Children are abandoned, orphaned, or thrown out of their homes. They have no choice and finally end up on streets. It may be because of the mistreatment, neglect or that their homes do not or cannot provide them with even the basic necessities. Many children also work in the streets because their earnings are needed by their families. The reasons for these children's homelessness may be interlinked with social, economic, political, environmental causes or a combination of any of these.
Family breakdown, Armed conflict, Poverty, Natural and man-made disasters, Famine, Physical and sexual abuse, Exploitation by adults, Dislocation through migration, Urbanization and overcrowding etc.
Lack of affordable housing, Changes in the industrial economy leading to unemployment, inadequate income supports, the de-institutionalization of patients with mental health problems and the erosion of family and social support. Factors that increase an individual's vulnerability, Physical or mental illness, Disability, Substance abuse, Domestic violence, Job loss.
Estimated more than 100 million people are homeless worldwide and over 1.2 billion lack adequate housing. 3 million people are homeless in every developing country and 18 million live in inadequate housing. 100,000 people sleep on the streets, 44% of homeless are female, 12% of homeless people are children under the age of 12. Women and Children are the fastest growing group of those who are homeless in developing countries, there is a deficit of 6.6 Million housing units, equalling 20 million homeless people, who live in favela (shanty town), shared clandestine rooms, hovels or under bridges and viaducts, or are squatters. Millions homeless peoples are in Pakistan, Bangladesh, Nepal, Sri Lanka, India, Nigeria, Palestinian, Philippines, Russia.
Developing countries are vulnerable to extremes of normal climatic variability, and climate change is likely to increase the frequency and magnitude of some extreme weather events and disasters. Adaptation to climate change is dependent on current adaptive capacity and the development models that are being pursued by developing countries. Various frameworks are available for vulnerability and adaptation (V&A) assessments, and they have both advantages and limitations. Investments in developing countries are more focused on recovery from a disaster than on the creation of adaptive capacity. Extreme climatic events create a spiral of debt burden on developing countries. Increased capacity to manage extreme weather events can reduce the magnitude of economic, social and human damage and eventually, investments, in terms of borrowing money from the lending agencies. Vulnerability to extreme weather events, disaster management and adaptation must be part of long-term sustainable development planning in developing countries. Lending agencies and donors need to reform their investment policies in developing countries to focus more on capacity building instead of just investing in recovery operations and infrastructure development.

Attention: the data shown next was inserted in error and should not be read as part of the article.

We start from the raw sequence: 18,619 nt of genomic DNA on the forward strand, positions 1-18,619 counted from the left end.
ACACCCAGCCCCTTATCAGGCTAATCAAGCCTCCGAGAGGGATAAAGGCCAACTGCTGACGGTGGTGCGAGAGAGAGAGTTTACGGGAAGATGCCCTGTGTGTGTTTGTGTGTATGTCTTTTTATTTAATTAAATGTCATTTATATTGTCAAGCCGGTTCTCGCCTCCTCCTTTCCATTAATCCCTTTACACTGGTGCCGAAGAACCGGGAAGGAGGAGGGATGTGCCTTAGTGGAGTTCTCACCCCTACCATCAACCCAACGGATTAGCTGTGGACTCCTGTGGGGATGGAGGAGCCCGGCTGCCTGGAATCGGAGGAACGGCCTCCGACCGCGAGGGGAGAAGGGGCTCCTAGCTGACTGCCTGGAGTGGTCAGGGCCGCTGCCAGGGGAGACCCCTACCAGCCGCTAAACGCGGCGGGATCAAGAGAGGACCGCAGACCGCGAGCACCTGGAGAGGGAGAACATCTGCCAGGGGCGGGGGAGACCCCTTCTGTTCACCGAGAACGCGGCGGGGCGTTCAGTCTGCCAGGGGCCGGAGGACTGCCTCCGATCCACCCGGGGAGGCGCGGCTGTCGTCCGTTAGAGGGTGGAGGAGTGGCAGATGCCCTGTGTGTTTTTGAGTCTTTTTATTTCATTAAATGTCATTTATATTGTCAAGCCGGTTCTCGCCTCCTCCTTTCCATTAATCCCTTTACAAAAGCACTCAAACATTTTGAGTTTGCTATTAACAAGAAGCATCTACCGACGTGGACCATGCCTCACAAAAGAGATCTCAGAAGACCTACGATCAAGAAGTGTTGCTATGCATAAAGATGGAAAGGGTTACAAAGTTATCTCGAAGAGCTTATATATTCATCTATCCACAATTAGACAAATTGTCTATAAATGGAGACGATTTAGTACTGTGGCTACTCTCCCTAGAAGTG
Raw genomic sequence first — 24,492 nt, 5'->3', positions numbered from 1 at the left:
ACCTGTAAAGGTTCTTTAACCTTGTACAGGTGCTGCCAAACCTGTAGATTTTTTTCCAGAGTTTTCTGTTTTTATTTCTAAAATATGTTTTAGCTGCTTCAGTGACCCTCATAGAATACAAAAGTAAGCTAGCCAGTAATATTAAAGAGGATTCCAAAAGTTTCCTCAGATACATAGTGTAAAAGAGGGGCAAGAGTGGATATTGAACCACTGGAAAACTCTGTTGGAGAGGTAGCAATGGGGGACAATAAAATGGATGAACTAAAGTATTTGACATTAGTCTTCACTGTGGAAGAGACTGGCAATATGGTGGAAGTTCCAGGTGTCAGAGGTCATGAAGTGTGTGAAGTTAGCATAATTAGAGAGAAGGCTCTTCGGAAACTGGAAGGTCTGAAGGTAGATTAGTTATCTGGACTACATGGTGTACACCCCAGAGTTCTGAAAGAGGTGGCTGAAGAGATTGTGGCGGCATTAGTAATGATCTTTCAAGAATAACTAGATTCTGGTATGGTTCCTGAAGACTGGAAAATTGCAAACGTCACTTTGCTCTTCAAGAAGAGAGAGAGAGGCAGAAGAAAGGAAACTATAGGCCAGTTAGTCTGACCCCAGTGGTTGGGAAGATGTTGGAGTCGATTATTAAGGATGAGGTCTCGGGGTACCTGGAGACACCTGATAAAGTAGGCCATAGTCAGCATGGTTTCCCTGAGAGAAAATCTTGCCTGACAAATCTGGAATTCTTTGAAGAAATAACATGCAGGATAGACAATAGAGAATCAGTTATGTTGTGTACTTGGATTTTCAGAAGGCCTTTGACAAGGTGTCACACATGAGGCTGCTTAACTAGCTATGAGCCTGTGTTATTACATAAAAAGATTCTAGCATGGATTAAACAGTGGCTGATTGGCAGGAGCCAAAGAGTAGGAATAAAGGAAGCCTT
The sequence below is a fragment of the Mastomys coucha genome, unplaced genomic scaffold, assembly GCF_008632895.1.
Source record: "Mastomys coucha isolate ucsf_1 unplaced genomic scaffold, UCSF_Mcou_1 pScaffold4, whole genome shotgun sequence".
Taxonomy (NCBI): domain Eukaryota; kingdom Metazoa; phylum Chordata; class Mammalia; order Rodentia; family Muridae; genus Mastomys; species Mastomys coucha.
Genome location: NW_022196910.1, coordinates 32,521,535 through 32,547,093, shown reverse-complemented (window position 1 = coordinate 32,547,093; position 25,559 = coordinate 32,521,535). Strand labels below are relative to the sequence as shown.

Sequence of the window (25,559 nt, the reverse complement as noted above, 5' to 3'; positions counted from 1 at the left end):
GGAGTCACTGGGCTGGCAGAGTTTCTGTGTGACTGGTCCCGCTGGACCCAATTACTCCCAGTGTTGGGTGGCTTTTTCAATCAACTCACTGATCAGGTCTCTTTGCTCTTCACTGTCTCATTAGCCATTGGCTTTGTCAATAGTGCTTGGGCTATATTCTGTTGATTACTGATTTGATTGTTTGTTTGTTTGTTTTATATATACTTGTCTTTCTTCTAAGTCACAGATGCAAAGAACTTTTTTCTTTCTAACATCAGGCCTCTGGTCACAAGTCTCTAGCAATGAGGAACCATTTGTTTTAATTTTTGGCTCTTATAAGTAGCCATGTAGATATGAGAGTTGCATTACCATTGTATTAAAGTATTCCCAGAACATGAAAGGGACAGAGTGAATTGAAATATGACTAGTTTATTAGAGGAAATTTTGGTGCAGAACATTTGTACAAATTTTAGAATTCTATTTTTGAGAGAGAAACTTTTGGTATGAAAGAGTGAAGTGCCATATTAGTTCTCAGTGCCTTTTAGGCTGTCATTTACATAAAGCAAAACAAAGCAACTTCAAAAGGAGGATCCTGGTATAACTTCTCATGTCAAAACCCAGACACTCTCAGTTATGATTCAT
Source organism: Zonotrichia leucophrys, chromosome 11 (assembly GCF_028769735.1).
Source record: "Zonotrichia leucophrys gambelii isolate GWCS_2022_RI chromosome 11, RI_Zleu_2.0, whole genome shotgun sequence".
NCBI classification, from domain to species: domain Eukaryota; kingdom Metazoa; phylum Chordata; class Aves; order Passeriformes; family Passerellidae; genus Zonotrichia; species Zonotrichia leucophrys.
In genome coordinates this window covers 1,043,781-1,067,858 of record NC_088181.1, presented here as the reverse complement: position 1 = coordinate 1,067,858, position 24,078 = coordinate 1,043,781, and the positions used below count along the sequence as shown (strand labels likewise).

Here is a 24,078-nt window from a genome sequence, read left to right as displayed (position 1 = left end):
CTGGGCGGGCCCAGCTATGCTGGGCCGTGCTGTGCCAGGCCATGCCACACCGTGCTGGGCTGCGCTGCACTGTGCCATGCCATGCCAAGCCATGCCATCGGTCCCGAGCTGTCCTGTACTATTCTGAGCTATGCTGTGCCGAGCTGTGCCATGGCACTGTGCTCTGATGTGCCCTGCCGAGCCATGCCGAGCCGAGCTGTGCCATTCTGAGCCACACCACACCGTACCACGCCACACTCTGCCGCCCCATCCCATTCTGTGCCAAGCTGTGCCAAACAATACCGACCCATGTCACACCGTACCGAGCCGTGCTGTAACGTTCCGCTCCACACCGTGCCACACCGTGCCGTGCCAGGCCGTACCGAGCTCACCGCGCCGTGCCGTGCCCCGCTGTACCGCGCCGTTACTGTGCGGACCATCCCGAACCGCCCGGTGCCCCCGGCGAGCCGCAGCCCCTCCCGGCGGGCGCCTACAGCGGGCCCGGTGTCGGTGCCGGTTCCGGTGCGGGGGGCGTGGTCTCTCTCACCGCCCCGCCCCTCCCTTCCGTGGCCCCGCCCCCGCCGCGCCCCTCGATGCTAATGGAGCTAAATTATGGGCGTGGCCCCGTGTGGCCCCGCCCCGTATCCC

World’s media news explores the relationship between women's and children's homelessness in the context of existing rights legislation and cultural attitudes. It argues that children's homelessness cannot be understood in isolation from the economic precariousness of their mothers and their inequality in relation to a range of human rights. The paper draws upon a recent study of homelessness in nine developing countries (Peru, Ghana, Zimbabwe, South Africa, Egypt, India, Bangladesh, Indonesia and China) to highlight how, despite the adoption and ratification of a raft of protective instruments, political and cultural attitudes place women and children at risk of homelessness. It also highlights some examples of interventions to support women's and children's rights to a safe home.
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